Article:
Figure 2-2 shows the Inventory and Usage Details page of Oracle Enterprise Manager Cloud Control 12c, which provides a summary view of the discovered targets and allows you to drill down to view details about each target. Configuration information that is periodically collected is stored in the Oracle Enterprise Manager's Repository, allowing you to view, save, track, compare, search, and customize up-to-date configuration information for your entire enterprise.
Administrators can segregate the targets into Administration Groups, which greatly simplify the process of setting up targets for management in Oracle Enterprise Manager by automating the application of management settings such as monitoring settings or compliance standards. Typically, these settings are manually applied to individual target, or perhaps semi-automatically using custom scripts. However, by defining Administration Groups, Oracle Enterprise Manager uses specific target properties to direct the target to the appropriate Administration Group and then automatically apply the requisite monitoring and management settings. This level of automation simplifies the target setup process and also enables a data center to easily scale as new targets are added to Oracle Enterprise Manager for management. Administrators can also store with each target additional target attributes, like Cost Center, Location, Lifecycle Status, and so forth, for better reporting and decision making. Figure 2-3 demonstrates the typical Administration Group workflow.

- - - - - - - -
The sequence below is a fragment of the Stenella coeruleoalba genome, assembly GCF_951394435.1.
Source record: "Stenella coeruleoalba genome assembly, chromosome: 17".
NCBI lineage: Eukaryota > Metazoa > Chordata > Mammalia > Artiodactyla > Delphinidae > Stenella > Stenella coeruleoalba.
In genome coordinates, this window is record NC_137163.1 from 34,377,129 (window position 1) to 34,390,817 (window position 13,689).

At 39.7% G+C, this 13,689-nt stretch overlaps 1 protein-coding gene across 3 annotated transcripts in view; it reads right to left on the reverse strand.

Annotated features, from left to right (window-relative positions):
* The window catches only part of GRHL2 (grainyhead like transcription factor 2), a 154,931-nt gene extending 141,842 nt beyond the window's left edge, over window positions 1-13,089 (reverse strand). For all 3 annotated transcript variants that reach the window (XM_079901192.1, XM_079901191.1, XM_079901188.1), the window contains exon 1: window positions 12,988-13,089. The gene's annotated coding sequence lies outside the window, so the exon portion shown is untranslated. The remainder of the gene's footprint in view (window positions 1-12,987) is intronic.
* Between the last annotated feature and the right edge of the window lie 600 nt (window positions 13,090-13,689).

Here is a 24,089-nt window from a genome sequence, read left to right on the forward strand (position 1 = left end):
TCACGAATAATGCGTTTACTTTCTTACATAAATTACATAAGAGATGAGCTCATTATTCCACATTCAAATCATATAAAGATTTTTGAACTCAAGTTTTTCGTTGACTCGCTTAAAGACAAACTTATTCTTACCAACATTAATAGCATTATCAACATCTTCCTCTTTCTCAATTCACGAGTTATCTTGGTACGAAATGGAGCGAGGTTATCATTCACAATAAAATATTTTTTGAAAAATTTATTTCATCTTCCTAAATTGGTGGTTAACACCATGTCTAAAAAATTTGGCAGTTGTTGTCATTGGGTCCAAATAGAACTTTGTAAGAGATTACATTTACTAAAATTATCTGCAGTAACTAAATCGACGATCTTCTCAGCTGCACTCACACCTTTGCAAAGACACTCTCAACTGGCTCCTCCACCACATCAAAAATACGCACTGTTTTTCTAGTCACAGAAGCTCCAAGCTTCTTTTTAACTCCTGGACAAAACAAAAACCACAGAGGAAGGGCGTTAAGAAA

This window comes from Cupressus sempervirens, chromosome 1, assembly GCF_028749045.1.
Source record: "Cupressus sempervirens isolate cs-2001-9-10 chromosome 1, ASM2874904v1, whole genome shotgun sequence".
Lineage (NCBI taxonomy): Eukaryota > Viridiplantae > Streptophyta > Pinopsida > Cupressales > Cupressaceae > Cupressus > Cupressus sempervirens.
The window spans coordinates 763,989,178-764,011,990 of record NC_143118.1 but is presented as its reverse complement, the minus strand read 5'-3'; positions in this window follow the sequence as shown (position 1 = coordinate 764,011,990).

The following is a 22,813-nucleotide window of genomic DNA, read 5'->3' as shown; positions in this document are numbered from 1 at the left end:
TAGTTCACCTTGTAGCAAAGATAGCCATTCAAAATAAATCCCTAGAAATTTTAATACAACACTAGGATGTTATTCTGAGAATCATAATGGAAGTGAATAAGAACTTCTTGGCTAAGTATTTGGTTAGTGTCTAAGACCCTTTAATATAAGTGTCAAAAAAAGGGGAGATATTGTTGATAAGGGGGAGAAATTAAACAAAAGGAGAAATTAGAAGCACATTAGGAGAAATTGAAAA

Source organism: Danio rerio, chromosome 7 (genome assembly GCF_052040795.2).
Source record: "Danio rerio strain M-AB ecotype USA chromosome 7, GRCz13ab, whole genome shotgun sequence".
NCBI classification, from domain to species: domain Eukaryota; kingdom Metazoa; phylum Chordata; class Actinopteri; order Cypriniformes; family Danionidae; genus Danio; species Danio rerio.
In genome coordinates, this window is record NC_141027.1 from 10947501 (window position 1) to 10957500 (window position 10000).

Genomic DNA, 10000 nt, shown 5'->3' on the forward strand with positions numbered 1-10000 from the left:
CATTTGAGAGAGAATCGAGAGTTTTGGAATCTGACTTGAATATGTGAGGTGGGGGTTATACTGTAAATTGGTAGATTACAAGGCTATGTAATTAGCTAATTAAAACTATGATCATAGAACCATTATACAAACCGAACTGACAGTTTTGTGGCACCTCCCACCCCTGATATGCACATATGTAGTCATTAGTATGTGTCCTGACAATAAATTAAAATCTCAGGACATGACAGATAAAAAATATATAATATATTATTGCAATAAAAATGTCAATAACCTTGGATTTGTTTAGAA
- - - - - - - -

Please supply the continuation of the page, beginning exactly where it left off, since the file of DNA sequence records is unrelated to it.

The first step involves setting a target's Lifecycle Status property when a target is first added to Oracle Enterprise Manager for monitoring. At that time, you determine where in the prioritization hierarchy that target belongs, with the highest level being "mission critical" and the lowest being "development." Target Lifecycle Status prioritization consists of the following levels:
- Mission Critical (highest priority)
- Development (lowest priority)
As shown in the second tier of Figure 2-3, once Lifecycle Status is set, Oracle Enterprise Manger uses it to determine which Administration Group the target belongs to.
To prevent different monitoring settings from being applied to the same target, Administration Groups were designed to be mutually exclusive with other Administration Groups in terms of group membership. Administration Groups can also be used for hierarchically classifying targets in an organization. For example, Figure 2-3 shows an Administration Group hierarchy consisting of two subgroups, Production targets and Test targets, with each subgroup having its own Template Collection. In this example, targets in the Production subgroup inherit monitoring settings from Monitoring Template A while targets in the Test subgroup inherit monitoring settings from Monitoring Template B.
This was first published in February 2013